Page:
If you know anything about termites, it’s probably that they are nasty, horrible creatures that can devastate your home by eating through all the wood they can reach. Termites never sleep, so they are able to eat their way through your home 24 hours a day, seven days a week.
Even though termites might seem like nothing more than a nightmare if they infest your home, they are actually quite interesting insects. Learning a little about them will not only help you become better prepared to prevent them, but you might even find the information fascinating. Here are the top 10 most interesting termite facts that we found:
The best termite prevention in Gilbert strategy may be to lure ants to your property. Ants are the biggest natural predators of termites. If you have an established colony of ants in your yard, it is highly unlikely that you will have an established colony of termites. Of course, ants can bring their own problems, so you probably don’t want to let ants run rampant in the yard. But if you see a few friendly ants, feel glad that they are on your side in the fight against termites.
Not only are there significantly more termites than there are people in the world, but you may be a little frightened to know just how many termites there are. For every person on the plant, there are 1,000 pounds of termites. Not just 1,000 termites. No, that would likely only be a few pounds’ worth of termites (if that). But there are 1,000 pounds of termites. That’s a mind-boggling amount of termites just for one person. Then multiply that by the billions of people on the planet and you have a truly horrific amount of termites.
In Arizona, termites are bountiful. The warm climate is very hospitable to them. Alaska is the only state in the country that has almost no termites, thanks to the very cold conditions in the state. Subterranean termites are the species that wreak the most havoc on homes, and these termites cannot survive in the Alaskan climate. Other termites can be found here, but they are not as much of a problem for homeowners.
Many cultures eat termites either for nutrition or as a cure for sickness. In Singapore, people eat termite queens either live or dipped in alcohol. Some also enjoy them soaked in rice wine. Macu Indians eat termites when there is not enough food thanks to drought. Some people who live in the Amazon make a soup of boiled termites and sugar as a cure for whooping cough and they breathe the smoke of burning termite nests to get rid of the flu.
The average chicken lays anywhere from 180 to 320 eggs a year. Meanwhile, the queen in an African termite colony can lay up to 30,000 eggs per day. The average termite queen can lay an egg every 15 seconds and can live from 15 to 25 years. Some can live up to 50 years in the right conditions. That’s a lot of termites over her life span!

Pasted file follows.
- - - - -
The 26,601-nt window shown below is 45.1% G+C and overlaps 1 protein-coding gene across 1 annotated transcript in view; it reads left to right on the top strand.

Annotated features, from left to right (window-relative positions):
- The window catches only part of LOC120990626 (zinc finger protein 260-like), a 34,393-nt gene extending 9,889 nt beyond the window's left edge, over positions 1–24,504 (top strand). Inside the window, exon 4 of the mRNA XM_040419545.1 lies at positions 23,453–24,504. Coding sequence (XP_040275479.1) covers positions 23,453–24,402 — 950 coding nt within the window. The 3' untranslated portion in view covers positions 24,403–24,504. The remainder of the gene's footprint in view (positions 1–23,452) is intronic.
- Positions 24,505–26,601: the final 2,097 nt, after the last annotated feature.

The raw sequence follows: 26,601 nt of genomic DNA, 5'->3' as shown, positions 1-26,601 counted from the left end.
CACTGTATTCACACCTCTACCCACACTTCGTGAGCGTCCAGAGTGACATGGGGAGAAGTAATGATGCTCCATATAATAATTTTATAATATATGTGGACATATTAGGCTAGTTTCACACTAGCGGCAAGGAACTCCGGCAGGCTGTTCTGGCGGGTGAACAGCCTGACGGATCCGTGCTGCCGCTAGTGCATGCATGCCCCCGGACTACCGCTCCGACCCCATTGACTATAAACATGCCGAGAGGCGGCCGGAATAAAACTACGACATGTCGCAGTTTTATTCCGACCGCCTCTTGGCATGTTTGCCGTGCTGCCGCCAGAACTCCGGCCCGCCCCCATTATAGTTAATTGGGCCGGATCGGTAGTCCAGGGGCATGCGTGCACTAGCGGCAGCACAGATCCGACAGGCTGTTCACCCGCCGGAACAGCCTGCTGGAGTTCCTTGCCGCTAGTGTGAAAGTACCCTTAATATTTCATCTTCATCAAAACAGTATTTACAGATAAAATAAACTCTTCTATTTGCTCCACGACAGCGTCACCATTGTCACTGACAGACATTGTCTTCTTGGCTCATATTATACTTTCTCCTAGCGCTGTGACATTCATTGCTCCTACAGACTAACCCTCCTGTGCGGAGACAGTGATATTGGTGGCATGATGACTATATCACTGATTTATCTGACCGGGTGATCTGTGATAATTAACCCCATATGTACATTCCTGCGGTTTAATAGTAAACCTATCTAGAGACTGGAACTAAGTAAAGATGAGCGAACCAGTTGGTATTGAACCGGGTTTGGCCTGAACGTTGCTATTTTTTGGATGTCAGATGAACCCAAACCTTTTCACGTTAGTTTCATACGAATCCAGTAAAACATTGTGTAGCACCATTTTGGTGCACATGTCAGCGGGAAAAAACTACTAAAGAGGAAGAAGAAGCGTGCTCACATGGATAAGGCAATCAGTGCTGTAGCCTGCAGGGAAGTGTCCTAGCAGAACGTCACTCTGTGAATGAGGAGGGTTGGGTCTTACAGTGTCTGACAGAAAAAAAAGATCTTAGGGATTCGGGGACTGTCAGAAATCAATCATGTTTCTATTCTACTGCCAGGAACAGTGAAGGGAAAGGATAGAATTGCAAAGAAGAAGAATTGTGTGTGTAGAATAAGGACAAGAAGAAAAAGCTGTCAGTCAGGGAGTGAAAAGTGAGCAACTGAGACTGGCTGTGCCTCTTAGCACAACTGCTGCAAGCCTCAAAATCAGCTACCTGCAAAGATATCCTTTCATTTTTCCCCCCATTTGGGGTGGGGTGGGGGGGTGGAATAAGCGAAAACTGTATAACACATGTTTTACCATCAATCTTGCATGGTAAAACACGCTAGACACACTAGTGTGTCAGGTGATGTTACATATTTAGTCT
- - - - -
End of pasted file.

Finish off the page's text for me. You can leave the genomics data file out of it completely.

Termites can make huge mounds, nests, and tubes to live in, work and travel. Their nests can be as large as 12 inches across – and that can be right in your home. They also build mud tubes to get from their nests to the wood they eat, and those tubes are usually found outside. However, they can also be built inside. One tube was found from the floor to ceiling of a home, spanning 12 feet, and swayed with the breeze caused by the air conditioning.
A mound was discovered in Africa that was 42 feet high – about the height of a two-story home.
While termites have a life span much shorter than the average person, termite species have been around much longer than humans. It is estimated that the earliest humans lived four and a half million years ago, while the earliest dinosaurs lived about 230 million years ago. Meanwhile, the earliest termites are estimated to have lived 250 million years ago.
Since termites never sleep, they have a lot of time to eat, and they eat a LOT. A single colony of termites can eat up to 1,000 pounds of wood each year. That’s about the same amount of wood as 650 baseball bats.
Termites release gas as they break down the wood they eat, and in their waste and decomposition. Scientists say that termites release as much as 150 million tons of methane gas every year, which contributes to air pollution that can affect climate change. Not only are the vast quantities of termites bad for your home, but they are bad for the planet.
A crack no bigger than the width of a penny is all a termite needs to get into your home. Therefore, it is important that you are vigilant in finding cracks in your foundation and around your windows and doors to seal them and keep termites out.
As fascinating as termites may be when you learn more about them, they are still insidious pests that can wreak havoc on your home. Varsity Termite and Pest Control in Arizona is here to help protect your home. We offer professional termite treatment in Gilbert and Gilbert pest control services to eradicate these pests from your home, and our professionals will inspect your home and recommend a tailored termite prevention program. Arizona is very hospitable to termites, so it is important that you are proactive in your termite prevention to protect your property. Call us today to schedule a free termite inspection or to learn about your options for termite treatment. We serve clients throughout Arizona.
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